It persists today as the official ideology of numerous capitalist states Saudi Arabia, Sudan, Pakistan, Iran etc , as well as the inspiration of many oppositional movements. It has been able to survive in such different societies because it has been able to adapt to differing class interests. It has obtained the finance to build its mosques and employ its preachers in turn from the traders of Arabia, the bureaucrats, landowners and merchants of the great empires, and the industrialists of modern capitalism. But at the same time it has gained the allegiance of the mass of people by putting across a message offering consolation to the poor and oppressed.
At every point its message has balanced between promising a degree of protection to the oppressed and providing the exploiting classes with protection against any revolutionary overthrow. This was one of the arguments that the Bush administration used to justify its war on Afghanistan. The reality is that neither Afghan nor French Muslim women have been liberated by these actions.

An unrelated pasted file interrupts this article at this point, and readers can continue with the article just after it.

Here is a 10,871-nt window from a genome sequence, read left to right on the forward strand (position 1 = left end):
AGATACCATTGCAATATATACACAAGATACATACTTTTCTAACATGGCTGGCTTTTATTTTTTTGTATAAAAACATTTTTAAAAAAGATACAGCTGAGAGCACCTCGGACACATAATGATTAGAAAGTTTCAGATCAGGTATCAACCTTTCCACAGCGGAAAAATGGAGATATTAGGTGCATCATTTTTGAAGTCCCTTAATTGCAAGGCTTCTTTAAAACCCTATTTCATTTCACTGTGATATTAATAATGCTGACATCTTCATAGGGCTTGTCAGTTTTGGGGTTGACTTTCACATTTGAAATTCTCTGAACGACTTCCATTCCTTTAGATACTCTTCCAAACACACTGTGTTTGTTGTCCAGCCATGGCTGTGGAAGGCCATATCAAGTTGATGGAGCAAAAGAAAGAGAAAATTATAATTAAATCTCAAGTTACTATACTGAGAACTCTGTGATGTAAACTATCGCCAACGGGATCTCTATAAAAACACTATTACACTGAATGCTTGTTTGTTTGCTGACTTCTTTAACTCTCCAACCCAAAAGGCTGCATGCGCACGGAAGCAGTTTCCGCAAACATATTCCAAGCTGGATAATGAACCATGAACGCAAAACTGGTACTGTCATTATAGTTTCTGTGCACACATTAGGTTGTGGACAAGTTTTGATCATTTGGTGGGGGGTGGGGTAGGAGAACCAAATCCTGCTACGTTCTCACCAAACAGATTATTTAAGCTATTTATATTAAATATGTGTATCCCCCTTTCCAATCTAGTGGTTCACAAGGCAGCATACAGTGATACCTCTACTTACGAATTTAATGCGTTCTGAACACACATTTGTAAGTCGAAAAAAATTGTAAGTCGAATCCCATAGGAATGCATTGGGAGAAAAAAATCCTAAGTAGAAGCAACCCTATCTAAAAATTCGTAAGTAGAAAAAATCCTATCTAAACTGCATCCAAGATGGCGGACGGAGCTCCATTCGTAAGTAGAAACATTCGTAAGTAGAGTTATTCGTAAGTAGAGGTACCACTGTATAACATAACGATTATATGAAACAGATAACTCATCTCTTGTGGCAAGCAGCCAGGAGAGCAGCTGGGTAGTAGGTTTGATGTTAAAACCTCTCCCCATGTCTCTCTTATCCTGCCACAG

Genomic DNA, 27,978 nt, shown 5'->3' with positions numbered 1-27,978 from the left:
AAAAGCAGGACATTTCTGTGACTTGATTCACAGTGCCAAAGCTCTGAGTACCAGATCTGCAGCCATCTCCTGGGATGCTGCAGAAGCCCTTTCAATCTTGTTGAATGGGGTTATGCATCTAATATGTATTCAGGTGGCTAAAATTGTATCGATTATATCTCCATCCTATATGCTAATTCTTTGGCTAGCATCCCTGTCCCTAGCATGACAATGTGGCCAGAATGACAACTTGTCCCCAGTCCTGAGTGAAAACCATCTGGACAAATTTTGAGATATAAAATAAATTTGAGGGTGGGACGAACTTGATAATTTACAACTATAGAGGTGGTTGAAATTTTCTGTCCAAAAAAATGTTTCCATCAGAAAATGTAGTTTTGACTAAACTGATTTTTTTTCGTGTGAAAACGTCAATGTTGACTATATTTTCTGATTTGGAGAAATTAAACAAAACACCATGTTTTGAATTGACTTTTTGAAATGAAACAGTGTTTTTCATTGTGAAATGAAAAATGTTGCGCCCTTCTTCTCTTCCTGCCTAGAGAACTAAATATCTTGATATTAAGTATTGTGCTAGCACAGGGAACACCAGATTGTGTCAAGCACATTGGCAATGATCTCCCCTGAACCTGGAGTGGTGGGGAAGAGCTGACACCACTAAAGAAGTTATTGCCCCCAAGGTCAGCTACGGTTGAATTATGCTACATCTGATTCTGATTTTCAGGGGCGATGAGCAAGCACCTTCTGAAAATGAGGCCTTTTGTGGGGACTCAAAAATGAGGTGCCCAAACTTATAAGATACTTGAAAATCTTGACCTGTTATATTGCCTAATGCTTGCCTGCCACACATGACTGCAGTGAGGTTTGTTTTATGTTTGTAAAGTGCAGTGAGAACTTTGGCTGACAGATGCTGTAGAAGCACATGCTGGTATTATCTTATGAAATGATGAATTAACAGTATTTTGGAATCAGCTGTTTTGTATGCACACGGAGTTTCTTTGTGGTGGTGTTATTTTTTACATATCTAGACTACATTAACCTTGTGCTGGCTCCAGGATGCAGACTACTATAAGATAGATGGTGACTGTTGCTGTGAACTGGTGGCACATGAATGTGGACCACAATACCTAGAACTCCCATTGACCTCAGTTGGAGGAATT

Today Afghan women are no better off than they were before the war. It does not represent a step forward for women, which would have entailed allowing women to choose whether or not to wear the hijab. The British used a similar justification when they invaded and occupied Egypt in Imperialist justifications for war and occupation have always been a sham, but one might still ask if Islam as a religion is uniquely oppressive towards women.